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Fear in infancy: Lessons from snakes, spiders, heights, and strangers.

Authors
  • LoBue, Vanessa1
  • Adolph, Karen E2
  • 1 Department of Psychology, Rutgers University.
  • 2 Department of Psychology, New York University.
Type
Published Article
Journal
Developmental psychology
Publication Date
Sep 01, 2019
Volume
55
Issue
9
Pages
1889–1907
Identifiers
DOI: 10.1037/dev0000675
PMID: 31464493
Source
Medline
Language
English
License
Unknown

Abstract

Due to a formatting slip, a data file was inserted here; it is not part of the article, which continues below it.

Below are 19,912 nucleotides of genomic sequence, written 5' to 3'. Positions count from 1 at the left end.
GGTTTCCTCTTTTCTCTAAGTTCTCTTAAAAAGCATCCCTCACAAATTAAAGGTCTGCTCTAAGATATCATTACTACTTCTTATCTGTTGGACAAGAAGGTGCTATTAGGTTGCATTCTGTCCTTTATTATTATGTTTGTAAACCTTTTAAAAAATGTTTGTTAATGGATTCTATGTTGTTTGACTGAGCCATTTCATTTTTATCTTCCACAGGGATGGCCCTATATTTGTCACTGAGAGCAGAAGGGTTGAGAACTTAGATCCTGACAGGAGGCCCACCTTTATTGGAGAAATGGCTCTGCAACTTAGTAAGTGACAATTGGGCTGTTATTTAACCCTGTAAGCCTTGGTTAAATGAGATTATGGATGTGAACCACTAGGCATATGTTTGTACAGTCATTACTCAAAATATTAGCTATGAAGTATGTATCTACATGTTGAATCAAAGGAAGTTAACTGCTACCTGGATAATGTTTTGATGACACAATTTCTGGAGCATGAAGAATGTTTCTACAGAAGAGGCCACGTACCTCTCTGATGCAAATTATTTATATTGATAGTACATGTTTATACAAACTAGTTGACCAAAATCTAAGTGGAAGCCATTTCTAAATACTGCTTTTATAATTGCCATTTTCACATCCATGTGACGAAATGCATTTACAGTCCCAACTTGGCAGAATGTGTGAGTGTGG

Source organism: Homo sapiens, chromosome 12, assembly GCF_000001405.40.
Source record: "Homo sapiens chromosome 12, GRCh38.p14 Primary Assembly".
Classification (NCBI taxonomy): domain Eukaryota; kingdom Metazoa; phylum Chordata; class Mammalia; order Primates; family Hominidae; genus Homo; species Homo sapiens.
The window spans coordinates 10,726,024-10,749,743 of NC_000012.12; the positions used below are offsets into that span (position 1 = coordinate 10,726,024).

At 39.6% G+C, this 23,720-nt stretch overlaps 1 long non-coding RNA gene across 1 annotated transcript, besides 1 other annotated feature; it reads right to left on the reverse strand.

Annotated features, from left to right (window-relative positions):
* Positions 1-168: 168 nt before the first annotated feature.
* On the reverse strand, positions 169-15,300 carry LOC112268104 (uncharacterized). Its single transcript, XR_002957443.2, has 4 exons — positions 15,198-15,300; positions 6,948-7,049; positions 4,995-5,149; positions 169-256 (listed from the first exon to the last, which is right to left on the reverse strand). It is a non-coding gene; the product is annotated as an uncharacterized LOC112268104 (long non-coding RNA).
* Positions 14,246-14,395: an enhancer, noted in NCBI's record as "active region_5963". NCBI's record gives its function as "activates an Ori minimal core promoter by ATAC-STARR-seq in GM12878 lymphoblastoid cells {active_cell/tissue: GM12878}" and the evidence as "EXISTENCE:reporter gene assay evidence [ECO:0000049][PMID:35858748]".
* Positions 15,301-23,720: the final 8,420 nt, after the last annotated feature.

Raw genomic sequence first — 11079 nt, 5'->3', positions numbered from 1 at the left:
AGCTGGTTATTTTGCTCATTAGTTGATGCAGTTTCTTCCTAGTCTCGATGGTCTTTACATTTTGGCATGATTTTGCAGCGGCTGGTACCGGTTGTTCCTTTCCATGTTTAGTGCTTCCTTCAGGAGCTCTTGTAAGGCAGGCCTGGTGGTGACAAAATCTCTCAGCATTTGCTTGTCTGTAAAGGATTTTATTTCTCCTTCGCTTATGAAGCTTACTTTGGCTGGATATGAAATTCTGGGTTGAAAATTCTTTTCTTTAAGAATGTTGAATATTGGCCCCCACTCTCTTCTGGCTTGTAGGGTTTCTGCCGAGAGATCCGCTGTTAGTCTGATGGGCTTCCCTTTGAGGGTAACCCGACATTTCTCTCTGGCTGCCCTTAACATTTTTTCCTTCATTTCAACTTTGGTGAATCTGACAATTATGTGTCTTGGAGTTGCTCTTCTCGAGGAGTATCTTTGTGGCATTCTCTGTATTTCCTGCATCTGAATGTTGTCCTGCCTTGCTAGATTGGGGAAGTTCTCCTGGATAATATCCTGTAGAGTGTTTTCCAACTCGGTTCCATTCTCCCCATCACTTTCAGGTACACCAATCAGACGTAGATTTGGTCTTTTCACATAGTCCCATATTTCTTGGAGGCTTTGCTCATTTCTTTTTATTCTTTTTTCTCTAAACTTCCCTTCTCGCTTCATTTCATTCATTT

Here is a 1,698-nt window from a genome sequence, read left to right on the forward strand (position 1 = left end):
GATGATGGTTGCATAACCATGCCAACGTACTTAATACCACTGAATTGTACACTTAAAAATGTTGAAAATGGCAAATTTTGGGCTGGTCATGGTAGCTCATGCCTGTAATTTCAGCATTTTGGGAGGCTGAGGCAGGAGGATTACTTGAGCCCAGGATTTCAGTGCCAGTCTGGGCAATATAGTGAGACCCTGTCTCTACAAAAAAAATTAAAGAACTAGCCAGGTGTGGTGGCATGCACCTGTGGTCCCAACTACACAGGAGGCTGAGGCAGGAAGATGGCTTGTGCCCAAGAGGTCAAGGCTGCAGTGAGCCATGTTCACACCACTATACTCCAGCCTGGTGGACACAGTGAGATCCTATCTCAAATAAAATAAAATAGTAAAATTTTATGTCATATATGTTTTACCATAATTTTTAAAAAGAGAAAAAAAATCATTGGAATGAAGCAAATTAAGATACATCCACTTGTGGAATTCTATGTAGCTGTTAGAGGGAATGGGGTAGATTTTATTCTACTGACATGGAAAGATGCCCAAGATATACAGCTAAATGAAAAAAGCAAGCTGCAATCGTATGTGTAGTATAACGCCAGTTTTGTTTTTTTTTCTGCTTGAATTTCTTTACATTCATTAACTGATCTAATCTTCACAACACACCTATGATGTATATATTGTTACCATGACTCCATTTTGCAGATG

This review challenges the traditional interpretation of infants' and young children's responses to three types of potentially "fear-inducing" stimuli-snakes and spiders, heights, and strangers. The traditional account is that these stimuli are the objects of infants' earliest developing fears. We present evidence against the traditional account, and provide an alternative explanation of infants' behaviors toward each stimulus. Specifically, we propose that behaviors typically interpreted as "fearful" really reflect an array of stimulus-specific responses that are highly dependent on context, learning, and the perceptual features of the stimuli. We speculate about why researchers so commonly misinterpret these behaviors, and conclude with future directions for studying the development of fear in infants and young children. (PsycINFO Database Record (c) 2019 APA, all rights reserved).

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